My particular version –

    The state shouldn’t be involved in marriage at all. Marriage should be a private contracts affair between the individuals in question (however many there be), their church (if they have one), and their lawyers. So long as nothing illegal is written into the contract, signatories ought to be able to set their own conditions for leaving. Some people will set their bars higher than others.

    Believing muslims will sign contracts that are in accordance with Sharia marriage law the way that believing Catholics will sign contracts in accordance with Catechism. Done deal.

    Nick M has this objection:

    How would you feel about Sharia in the UK if you were a British Pakistani who wanted to convert to Christianity despite the disapproval of their family and community?

    This is a straw man insofar as the national law guarantees religious freedom and forbids murder and credible threats of violence. A muslim under a system of private contract marriages has all the same legal protections against this use of Sharia law as he does under the current system. Perhaps those protections don’t amount to much, but that is a problem with law enforcement, not with the laws as written.

    If the proposal is that Sharia laws actually be incorporated into the English legal code, then obviously it’s absurd. And in particular if the proposal is that Sharia laws that contradict the basic rights of English citizens be written into English legal code, then it is absurd.

    But if the proposal is simply that we let people draw up their own marriage contracts, then I’m all for it. As any credible libertarian ought to be.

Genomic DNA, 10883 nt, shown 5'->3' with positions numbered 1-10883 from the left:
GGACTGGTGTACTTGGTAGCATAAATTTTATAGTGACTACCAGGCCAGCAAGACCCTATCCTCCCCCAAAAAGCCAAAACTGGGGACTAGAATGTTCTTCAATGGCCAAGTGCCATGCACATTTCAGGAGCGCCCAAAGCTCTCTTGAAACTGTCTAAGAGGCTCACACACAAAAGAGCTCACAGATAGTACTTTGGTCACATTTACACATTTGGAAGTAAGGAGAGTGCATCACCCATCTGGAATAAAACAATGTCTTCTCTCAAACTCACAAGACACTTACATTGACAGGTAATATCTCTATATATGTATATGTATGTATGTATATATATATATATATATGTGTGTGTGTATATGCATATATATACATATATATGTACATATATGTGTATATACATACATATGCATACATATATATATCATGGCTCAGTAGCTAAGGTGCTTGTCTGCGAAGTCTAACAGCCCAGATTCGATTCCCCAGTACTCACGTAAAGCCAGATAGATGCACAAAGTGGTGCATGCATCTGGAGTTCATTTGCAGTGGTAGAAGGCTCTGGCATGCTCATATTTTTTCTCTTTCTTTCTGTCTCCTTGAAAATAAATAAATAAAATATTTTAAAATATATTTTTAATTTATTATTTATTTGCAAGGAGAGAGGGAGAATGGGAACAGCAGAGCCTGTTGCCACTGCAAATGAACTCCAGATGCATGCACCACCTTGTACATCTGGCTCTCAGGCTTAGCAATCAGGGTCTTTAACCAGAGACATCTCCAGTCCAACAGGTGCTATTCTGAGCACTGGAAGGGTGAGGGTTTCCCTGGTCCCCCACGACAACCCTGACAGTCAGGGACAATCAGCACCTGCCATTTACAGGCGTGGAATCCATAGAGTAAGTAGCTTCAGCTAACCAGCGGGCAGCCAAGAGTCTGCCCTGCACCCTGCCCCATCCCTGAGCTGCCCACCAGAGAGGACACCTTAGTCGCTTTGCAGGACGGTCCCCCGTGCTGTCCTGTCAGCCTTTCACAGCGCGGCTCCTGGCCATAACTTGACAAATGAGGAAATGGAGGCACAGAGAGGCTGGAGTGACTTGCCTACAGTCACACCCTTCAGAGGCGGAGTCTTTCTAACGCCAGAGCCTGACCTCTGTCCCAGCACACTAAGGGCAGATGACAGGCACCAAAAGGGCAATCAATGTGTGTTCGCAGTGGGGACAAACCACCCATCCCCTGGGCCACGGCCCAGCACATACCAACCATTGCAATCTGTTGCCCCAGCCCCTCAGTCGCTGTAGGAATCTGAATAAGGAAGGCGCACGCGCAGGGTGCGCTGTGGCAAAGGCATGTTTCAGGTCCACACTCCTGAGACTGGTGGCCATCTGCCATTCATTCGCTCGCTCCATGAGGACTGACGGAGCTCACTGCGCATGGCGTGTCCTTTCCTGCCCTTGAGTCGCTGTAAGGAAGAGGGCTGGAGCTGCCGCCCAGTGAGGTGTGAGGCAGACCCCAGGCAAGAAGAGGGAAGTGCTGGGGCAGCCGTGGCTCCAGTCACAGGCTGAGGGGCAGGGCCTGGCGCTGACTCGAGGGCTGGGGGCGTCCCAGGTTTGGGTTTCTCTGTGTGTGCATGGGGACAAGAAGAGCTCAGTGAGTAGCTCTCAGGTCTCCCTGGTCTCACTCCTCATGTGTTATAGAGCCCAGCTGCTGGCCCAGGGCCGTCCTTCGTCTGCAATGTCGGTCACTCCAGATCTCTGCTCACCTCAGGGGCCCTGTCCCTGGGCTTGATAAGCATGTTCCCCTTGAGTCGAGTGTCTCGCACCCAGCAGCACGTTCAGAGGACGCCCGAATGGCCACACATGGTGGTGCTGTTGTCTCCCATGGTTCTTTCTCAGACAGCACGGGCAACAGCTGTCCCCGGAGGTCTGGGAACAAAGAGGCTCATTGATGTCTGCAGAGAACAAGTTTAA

• Where Williams is naive,is in thinking that he speaks for any of us outside his flock,and then I would think that many of those dissent from his views.
    What we have is one religion accepting the power of another religion in a secular nation.This was a political speech by an unelected church leader.From comments everywhere,it is obvious that Wiliams is in a minority.

  • Of course it’s their choice to do so, knowing the ‘contractual’ punishment is being murdered, so I guess you can make a libertarian case even for honor killing being a really great expression of our respect for individual rights…

    No you can’t. That would be an example of something that you can’t write into a contract because it is in violation of other laws. This is why, for example, BDSM “sex slave” contracts are just for sport. You can’t actually write such a contract with legal force, just as you can’t actually write the kind of contract you are suggesting with legal force. Contracts involving the conditions for divorce and who gets what property when it happens, however – that is the sort of thing that should be left to individuals to decide on their own. And if they decide it based on a silly book written by a degenerate (L. Ron Hubbard, Mohammed, whoever), well, their property their rights.